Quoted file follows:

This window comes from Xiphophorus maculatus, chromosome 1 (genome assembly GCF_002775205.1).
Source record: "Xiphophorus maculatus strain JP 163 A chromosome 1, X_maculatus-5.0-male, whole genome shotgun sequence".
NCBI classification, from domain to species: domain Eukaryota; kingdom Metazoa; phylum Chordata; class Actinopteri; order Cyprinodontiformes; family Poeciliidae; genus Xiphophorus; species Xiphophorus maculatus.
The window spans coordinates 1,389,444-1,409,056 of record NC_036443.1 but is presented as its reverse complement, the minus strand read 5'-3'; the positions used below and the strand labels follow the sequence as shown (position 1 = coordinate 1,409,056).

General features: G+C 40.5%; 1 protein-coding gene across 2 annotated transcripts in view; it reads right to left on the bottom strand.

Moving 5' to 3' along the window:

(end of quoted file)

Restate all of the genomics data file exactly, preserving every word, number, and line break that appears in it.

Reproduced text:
This window comes from Xiphophorus maculatus, chromosome 1 (genome assembly GCF_002775205.1).
Source record: "Xiphophorus maculatus strain JP 163 A chromosome 1, X_maculatus-5.0-male, whole genome shotgun sequence".
NCBI classification, from domain to species: domain Eukaryota; kingdom Metazoa; phylum Chordata; class Actinopteri; order Cyprinodontiformes; family Poeciliidae; genus Xiphophorus; species Xiphophorus maculatus.
The window spans coordinates 1,389,444-1,409,056 of record NC_036443.1 but is presented as its reverse complement, the minus strand read 5'-3'; the positions used below and the strand labels follow the sequence as shown (position 1 = coordinate 1,409,056).

General features: G+C 40.5%; 1 protein-coding gene across 2 annotated transcripts in view; it reads right to left on the bottom strand.

Moving 5' to 3' along the window: